Elon Musk has offered to sell some of his Tesla (TSLA) stock “right now” if the UN can prove that $6 billion will solve world hunger.
His comments came after UN World Food Programme (WFP) director David Beasley challenged the ultra-wealthy — and in particular the world’s two richest men Jeff Bezos and Musk — to “step up now, on a one-time basis” to help solve world hunger in an interview with CNN last week.
“$6 billion to help 42 million people that are literally going to die if we don’t reach them. It’s not complicated,” Beasley said on CNN’s Connect the World program with Becky Anderson. That sum would equate to roughly 2% of Musk’s net wealth.
Posting on Twitter on Sunday, the Tesla chief executive said: “If WFP can describe on this Twitter thread exactly how $6 billion will solve world hunger, I will sell Tesla stock right now and do it.”
“But it must be open source accounting, so the public sees precisely how the money is spent,” he added.
Beasley replied to Musk’s post on Twitter, saying he could assure the billionaire that the WFP had the systems in place for transparency and open source accounting.
“Your team can review and work with us to be totally confident of such,” Elon Musk said.
“$6 billion will not solve world hunger, but it WILL prevent geopolitical instability, mass migration and save 42 million people on the brink of starvation. An unprecedented crisis and a perfect storm due to Covid/conflict/climate crises,” he added.
Addressing the billionaires directly in the CNN interview, he said: “What if it was your daughter starving to death? What if it was your family starving to death? Just, wake up, smell the coffee and help.”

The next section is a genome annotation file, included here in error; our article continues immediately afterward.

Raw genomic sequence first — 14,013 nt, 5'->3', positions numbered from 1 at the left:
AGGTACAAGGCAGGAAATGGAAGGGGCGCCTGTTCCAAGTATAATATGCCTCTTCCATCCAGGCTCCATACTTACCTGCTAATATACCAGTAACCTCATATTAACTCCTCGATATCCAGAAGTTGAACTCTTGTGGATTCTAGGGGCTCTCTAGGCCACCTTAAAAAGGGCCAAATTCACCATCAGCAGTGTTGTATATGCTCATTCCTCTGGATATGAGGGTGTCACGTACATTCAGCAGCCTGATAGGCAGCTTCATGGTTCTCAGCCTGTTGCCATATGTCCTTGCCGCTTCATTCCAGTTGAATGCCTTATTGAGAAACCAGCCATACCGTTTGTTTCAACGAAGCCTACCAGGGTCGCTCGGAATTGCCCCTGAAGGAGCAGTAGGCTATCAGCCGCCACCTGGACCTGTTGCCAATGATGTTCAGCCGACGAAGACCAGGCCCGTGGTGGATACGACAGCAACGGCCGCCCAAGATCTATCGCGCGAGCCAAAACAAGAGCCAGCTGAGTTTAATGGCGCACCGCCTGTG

As of Monday, Elon Musk had a net worth of $311 billion, according to Bloomberg’s Billionaire Index, making him the richest man in the world.
The net worth of US billionaires has almost doubled since the pandemic began, standing at $5.04 trillion in October, according to progressive groups Institute for Policy Studies and Americans for Tax Fairness.
Last week, Tesla became the sixth company in US history to be worth $1 trillion and the second fastest to achieve that milestone after Facebook.
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According to recent reports, the latest version of the Omicron variant, known as BA.2, is officially the most dominant strain of COVID-19 in the U.S.
The new Omicron variant accounts for more than 50% of all new cases—it’s also been described by health experts as “highly contagious.”
BA.2, the new Omicron variant that led to a surge of new COVID-19 cases in Europe, has now overtaken the U.S. as the most dominant version of the virus throughout the country. This latest data estimate is from a recent report from the Centers for Disease Control and Prevention, whose director Dr. Rochelle Walensky, predicted that BA.2 would quickly become dominate in the U.S
The first case of the BA.2 was initially identified in the U.S. back in December. Meanwhile, scientists have been closely watching BA.2—which is now the third of the genetically distinct varieties of the Omicron variant of COVID-19.
The rapid growth of BA.2 is due partially to its eight gene mutations that spike protein on the virus’s surface, something that is not found in the previous strain, BA.1.
Although BA.2 is more transmissible than BA.1, as of now there are no signs that it causes more severe illness and it’s shown that vaccines continue to protect against the worst outcomes.